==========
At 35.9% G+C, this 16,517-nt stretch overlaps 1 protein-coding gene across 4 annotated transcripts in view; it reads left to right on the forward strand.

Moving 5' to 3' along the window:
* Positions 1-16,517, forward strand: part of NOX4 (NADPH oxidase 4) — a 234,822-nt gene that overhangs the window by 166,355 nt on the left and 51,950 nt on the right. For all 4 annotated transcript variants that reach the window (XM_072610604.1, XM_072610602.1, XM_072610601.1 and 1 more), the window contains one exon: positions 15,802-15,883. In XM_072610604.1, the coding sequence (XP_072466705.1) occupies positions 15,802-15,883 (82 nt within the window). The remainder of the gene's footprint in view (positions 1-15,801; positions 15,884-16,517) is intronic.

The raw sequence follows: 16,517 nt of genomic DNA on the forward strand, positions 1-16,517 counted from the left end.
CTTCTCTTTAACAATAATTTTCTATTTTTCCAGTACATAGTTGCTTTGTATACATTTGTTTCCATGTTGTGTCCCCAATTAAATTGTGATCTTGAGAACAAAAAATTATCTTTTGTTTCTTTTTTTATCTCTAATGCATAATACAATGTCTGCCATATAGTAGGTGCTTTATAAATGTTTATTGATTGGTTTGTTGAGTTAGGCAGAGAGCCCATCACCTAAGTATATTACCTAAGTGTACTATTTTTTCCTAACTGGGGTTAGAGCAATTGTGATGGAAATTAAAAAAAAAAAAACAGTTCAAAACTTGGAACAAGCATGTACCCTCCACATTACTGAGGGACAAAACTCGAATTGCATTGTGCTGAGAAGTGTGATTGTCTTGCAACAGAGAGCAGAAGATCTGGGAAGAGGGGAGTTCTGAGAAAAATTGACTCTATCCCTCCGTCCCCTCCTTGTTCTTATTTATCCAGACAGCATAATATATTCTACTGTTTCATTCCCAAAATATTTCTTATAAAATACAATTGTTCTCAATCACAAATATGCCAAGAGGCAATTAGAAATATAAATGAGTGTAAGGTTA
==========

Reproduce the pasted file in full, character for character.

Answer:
At 35.9% G+C, this 16,517-nt stretch overlaps 1 protein-coding gene across 4 annotated transcripts in view; it reads left to right on the forward strand.

Moving 5' to 3' along the window:
* Positions 1-16,517, forward strand: part of NOX4 (NADPH oxidase 4) — a 234,822-nt gene that overhangs the window by 166,355 nt on the left and 51,950 nt on the right. For all 4 annotated transcript variants that reach the window (XM_072610604.1, XM_072610602.1, XM_072610601.1 and 1 more), the window contains one exon: positions 15,802-15,883. In XM_072610604.1, the coding sequence (XP_072466705.1) occupies positions 15,802-15,883 (82 nt within the window). The remainder of the gene's footprint in view (positions 1-15,801; positions 15,884-16,517) is intronic.

The raw sequence follows: 16,517 nt of genomic DNA on the forward strand, positions 1-16,517 counted from the left end.
CTTCTCTTTAACAATAATTTTCTATTTTTCCAGTACATAGTTGCTTTGTATACATTTGTTTCCATGTTGTGTCCCCAATTAAATTGTGATCTTGAGAACAAAAAATTATCTTTTGTTTCTTTTTTTATCTCTAATGCATAATACAATGTCTGCCATATAGTAGGTGCTTTATAAATGTTTATTGATTGGTTTGTTGAGTTAGGCAGAGAGCCCATCACCTAAGTATATTACCTAAGTGTACTATTTTTTCCTAACTGGGGTTAGAGCAATTGTGATGGAAATTAAAAAAAAAAAAACAGTTCAAAACTTGGAACAAGCATGTACCCTCCACATTACTGAGGGACAAAACTCGAATTGCATTGTGCTGAGAAGTGTGATTGTCTTGCAACAGAGAGCAGAAGATCTGGGAAGAGGGGAGTTCTGAGAAAAATTGACTCTATCCCTCCGTCCCCTCCTTGTTCTTATTTATCCAGACAGCATAATATATTCTACTGTTTCATTCCCAAAATATTTCTTATAAAATACAATTGTTCTCAATCACAAATATGCCAAGAGGCAATTAGAAATATAAATGAGTGTAAGGTTA